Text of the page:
The Weekly Gut Check No. 204 - Post-Mortem of a Draft
By Matt Waldman
September 3rd, 2010

The Weekly Gut Check examines the players, strategies and guidelines fantasy football owners use to make personnel decisions.

Post-Mortem of a Draft

Since we're all steeped in drafts at this point of the season, I thought I'd perform so analysis on the draft from one of the Footballguys.com staff leagues. The most common way the industry likes to write about drafts is to get takes from every participant. It's a great way to see what everyone is thinking when they drafted, but oftentimes you only have your own perspective to rely upon and you only have your opponents' reactions to rely upon.

And to be blatantly honest, I'm not much for trying to figure out what my opponents are doing. I will may try to gauge who might go before and after me if I have a pick near the turn and I hope to catch two players I want with the right kind of pick, but otherwise I try to draft so I know I can get most of the players I want at reasonable place.

Here are the highlights of the league specs (link for complete scoring):

  • 12 teams
  • 20 rounds
  • Lineups of 1 QB/2RB/3WR/1TE/1Flex(RB/WR/TE)/1K/1DEF
  • 5 pts per pass TD and 6 pts for other TDs
  • 1 point per reception
  • Serpentine draft
  • Last year this league was highly competitive with no less five teams competing in the final week of the regular season for a playoff spot. I anticipate it will be no different this year. My team won the fifth spot in the draft, which is the spot I've landed in 75 percent of my drafts this summer. Needless to say, I'm renewing my membership to the Frank Gore fan club in 2010.

    I color-coded the draft by position so I can provide salient analysis on broad points before delving into each team.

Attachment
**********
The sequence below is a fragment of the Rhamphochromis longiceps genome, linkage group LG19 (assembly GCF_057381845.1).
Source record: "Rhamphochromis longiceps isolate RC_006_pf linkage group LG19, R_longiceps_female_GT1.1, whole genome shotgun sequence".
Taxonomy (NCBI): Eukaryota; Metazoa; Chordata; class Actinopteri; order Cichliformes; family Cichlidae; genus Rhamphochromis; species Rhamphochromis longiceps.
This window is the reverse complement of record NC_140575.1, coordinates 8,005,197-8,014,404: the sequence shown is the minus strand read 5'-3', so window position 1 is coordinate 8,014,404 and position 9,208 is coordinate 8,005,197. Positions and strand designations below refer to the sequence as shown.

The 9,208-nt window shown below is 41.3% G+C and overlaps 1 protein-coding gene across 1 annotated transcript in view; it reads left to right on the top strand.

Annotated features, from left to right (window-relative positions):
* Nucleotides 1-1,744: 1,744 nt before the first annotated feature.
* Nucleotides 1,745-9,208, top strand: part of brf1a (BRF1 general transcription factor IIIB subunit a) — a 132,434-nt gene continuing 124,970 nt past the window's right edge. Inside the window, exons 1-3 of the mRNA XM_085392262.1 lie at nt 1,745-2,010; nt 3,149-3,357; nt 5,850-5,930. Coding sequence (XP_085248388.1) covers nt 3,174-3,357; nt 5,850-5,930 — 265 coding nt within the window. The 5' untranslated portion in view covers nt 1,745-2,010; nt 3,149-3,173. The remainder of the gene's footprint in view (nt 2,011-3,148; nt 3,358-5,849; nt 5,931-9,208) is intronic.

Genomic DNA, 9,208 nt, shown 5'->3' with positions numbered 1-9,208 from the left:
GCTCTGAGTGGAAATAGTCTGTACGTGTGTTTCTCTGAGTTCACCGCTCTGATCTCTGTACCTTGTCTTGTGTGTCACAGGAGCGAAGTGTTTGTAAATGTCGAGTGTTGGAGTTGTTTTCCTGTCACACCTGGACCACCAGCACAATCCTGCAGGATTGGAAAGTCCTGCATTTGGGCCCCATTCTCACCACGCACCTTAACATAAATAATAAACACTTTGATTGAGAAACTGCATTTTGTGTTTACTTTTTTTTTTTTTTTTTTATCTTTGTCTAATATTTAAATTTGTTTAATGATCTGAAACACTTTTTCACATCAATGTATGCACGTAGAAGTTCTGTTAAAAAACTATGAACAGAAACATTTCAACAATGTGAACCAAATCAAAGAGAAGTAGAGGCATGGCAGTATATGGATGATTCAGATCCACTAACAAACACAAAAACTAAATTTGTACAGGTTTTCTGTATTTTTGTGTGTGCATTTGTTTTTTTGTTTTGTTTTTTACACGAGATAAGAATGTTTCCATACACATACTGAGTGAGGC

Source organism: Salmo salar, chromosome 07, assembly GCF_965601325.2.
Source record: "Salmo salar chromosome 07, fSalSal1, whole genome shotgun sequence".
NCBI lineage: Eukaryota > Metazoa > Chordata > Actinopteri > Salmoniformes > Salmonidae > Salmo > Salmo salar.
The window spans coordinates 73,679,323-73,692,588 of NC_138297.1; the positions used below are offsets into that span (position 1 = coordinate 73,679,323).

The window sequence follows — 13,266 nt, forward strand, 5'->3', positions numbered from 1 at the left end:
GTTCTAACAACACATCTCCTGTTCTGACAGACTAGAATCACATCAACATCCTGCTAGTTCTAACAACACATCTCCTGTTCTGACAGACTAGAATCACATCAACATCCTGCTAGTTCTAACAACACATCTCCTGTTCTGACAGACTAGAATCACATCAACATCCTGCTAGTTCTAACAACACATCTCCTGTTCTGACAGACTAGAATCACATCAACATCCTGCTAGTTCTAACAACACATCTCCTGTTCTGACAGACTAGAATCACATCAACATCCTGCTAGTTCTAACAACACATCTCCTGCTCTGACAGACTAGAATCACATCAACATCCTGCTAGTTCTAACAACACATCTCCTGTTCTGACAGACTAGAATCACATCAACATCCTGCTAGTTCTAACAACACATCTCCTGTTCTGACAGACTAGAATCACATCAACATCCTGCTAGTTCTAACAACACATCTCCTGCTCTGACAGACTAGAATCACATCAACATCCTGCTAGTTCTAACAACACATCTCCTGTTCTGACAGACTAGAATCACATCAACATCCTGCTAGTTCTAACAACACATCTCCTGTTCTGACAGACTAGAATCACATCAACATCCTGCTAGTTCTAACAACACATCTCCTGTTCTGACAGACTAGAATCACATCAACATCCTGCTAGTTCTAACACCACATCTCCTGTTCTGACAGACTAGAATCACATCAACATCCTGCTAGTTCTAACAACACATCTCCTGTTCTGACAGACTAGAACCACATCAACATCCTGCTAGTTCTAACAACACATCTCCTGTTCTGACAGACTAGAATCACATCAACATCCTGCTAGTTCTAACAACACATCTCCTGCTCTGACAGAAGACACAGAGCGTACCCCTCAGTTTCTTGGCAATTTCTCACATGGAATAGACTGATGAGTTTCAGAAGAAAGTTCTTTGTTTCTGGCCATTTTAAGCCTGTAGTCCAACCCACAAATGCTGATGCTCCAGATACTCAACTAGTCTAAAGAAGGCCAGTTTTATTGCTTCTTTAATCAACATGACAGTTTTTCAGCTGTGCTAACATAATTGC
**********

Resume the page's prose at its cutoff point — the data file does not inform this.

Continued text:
Rd 
    Tremblay
    Magaw
    Brown
    Grant
    Waldman
    Levin
    Stuart
    Bramel
    Borbely
    Baker
    Dowling
    Norton
    1
    Johnson, C 
    Peterson, A 
    Rice, R 
    Jones-Drew, M 
    Gore, F 
    Turner, M 
    Johnson, A 
    Jackson, S 
    Rodgers, A 
    Johnson, C 
    Mathews, R 
    Williams, D
    2
    Charles, J 
    Manning, P 
    Fitzgerald, L 
    Austin, M 
    Best, J 
    Wayne, R 
    Grant, R 
    White, R 
    Mendenhall, R 
    Moss, R 
    Greene, S 
    Brees, D
    3
    Thomas, P 
    Spiller, C 
    Marshall, B 
    McCoy, L 
    Schaub, M 
    Brady, T 
    Romo, T 
    Jennings, G 
    Jackson, D 
    Colston, M 
    Crabtree, M 
    Forte, M
    4
    Finley, J 
    Smith, S (NYG)
    Ochocinco, C 
    Barber, M 
    Gates, A 
    Nicks, H 
     Smith, S  (CAR)
    Benson, C 
    Stewart, J 
    Moreno, K 
    Addai, J 
    Foster, A
    5
    Ward, H 
    Davis, V 
    Wells, C 
    Clark, D 
    Boldin, A 
    Bush, R 
    Welker, W 
    Bradshaw, A 
    Witten, J 
    Owens, T 
    Knox, J 
    Floyd, M
    6
    Jones, F 
    Maclin, J 
    Rivers, P 
    Cutler, J 
    Harvin, P 
    Bowe, D 
    Gonzalez, T 
    Celek, B 
    Garcon, P 
    Brown, R 
    Wallace, M 
    Sims-Walker, M
    7
    Evans, L 
    Bush, M 
    Portis, C 
    Ryan, M 
    Moss, S 
    Williams, R 
    Jacobs, B 
     Kolb, K 
    Bryant, D 
    Harrison, J 
    Driver, D 
    Miller, Z
    8
    Aromashodu, D 
    Edwards, B 
    Hightower, T 
    Berrian, B 
    Tomlinson, L 
    Winslow, K 
    Hester, D 
    Mason, D 
    Gaffney, J 
    Houshmandzadeh, T 
    Daniels, O 
    Gresham, J
    9
    Naanee, L 
    Holmes, S 
    Shiancoe, V 
    Washington, L 
    Williams, C